Monetary Policy

SMPC Votes to Raise Interest Rates


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For Immediate Release. The IEA's Shadow Monetary Policy Committee (a group of leading economists that meets to monitor monetary policy and comment on other monetary matters) voted to increase interest rates at its April meeting.
A number of members believed that a 0.5% immediate increase was warranted because of the strength of the housing market but, after debate, members accepted a proposal to increase rates by 0.25% to 4.25%.

The majority of members felt that there were severe dangers to the UK economy arising from the level of house prices. Some members believed that interest rates should be raised to prevent a house price bubble getting more severe as there would be serious consequences for the economy if that were to happen and if the bubble subsequently burst. Other members believed that the rise in house prices was an indicator that monetary policy needed tightening to prevent inflation getting out of hand.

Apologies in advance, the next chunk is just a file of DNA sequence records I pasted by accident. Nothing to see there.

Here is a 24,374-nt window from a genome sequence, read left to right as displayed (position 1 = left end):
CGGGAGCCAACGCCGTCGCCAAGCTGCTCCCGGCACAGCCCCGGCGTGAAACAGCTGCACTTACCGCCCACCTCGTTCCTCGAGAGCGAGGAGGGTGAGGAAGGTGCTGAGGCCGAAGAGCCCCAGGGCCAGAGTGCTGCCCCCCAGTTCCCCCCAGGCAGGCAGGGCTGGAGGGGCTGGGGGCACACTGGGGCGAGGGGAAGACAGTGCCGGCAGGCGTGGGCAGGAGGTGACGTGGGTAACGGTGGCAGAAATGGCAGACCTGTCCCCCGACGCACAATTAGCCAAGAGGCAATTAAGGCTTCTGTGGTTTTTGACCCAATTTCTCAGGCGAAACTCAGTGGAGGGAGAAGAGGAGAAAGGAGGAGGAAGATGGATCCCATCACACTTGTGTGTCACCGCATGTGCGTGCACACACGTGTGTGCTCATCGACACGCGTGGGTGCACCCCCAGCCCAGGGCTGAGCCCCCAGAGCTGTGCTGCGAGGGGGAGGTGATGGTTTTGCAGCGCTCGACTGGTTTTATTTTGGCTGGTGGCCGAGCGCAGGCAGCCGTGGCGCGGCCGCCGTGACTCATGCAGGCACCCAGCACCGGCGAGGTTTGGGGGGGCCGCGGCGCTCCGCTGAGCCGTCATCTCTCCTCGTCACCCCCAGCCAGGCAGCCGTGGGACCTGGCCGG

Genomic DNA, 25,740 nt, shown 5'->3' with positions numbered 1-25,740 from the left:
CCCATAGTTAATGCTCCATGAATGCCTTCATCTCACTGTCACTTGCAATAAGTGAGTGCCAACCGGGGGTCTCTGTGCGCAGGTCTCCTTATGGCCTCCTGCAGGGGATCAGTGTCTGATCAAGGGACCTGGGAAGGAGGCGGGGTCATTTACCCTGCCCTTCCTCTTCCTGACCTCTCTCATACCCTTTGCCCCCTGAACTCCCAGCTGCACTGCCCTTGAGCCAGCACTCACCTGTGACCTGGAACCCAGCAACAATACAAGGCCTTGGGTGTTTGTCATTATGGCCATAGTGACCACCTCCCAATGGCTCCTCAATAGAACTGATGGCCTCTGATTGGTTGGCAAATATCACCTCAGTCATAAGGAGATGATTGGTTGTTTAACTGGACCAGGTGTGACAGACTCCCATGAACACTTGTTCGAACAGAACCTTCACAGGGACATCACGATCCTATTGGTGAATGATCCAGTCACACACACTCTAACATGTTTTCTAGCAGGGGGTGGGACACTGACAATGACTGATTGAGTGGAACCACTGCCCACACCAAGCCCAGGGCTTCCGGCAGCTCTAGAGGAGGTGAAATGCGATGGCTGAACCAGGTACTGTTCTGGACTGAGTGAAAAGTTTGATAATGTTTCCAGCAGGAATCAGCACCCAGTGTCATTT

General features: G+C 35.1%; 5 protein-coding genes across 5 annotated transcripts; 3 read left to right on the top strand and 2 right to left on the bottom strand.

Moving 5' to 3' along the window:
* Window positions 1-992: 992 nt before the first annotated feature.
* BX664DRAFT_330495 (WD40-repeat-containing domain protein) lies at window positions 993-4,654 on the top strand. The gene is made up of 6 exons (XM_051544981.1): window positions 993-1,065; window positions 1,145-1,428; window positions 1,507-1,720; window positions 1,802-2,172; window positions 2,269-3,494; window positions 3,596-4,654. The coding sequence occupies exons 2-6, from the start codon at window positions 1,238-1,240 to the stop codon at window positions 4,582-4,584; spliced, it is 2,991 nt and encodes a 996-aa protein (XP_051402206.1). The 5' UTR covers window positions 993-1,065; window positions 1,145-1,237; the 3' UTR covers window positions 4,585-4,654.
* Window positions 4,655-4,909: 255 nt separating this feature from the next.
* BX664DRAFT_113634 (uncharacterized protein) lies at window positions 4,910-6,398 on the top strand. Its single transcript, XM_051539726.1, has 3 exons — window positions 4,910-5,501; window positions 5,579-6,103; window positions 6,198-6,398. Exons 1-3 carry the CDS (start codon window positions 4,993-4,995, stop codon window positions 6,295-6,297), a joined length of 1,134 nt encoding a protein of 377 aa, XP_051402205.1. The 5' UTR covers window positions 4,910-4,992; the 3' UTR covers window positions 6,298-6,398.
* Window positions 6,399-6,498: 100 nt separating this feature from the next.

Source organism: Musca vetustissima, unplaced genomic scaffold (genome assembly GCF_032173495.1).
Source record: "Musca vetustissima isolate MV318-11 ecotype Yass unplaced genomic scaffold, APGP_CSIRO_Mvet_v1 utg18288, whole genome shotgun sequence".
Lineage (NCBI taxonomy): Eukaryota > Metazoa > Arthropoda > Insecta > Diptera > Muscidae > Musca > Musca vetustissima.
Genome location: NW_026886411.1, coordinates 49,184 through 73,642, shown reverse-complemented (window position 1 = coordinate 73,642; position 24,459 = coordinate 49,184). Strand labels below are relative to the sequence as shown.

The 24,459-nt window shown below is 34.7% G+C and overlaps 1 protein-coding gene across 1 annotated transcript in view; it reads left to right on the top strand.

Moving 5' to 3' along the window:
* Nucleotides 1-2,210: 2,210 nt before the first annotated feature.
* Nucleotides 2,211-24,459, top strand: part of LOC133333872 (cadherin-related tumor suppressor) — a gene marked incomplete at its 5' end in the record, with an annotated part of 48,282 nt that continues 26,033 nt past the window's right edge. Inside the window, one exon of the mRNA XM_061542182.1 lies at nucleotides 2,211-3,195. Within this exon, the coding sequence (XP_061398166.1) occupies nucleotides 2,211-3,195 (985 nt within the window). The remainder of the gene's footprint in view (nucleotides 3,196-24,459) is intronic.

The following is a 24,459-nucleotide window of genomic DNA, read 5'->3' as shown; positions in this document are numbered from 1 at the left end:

Members Roger Bootle, Dr. Lilico and Prof. Congdon believed that the situation was serious enough to warrant a 0.5% increase in interest rates. Three other members supported a smaller rise, with the likely rise in interest rates overseas being cited as another supporting reason for an immediate rise in UK interest rates. The strength of the US economy indicated that there would be a rate rise in the USA in the near future.

Other members of the SMPC, specifically, Prof. Minford, Prof. Capie and Dr. Warburton, believed that the level of house prices simply reflected real factors, such as a lack of supply and the buy-to-let phenomenon and that inflationary pressures and monetary growth were sufficiently subdued to make a rate rise unnecessary.

Overall, the SMPC voted six votes to three for a 0.25% rise in interest rates to 4.25%. A motion to increase interest rates by 0.5% was defeated, also by six votes to three.

Read the full report here.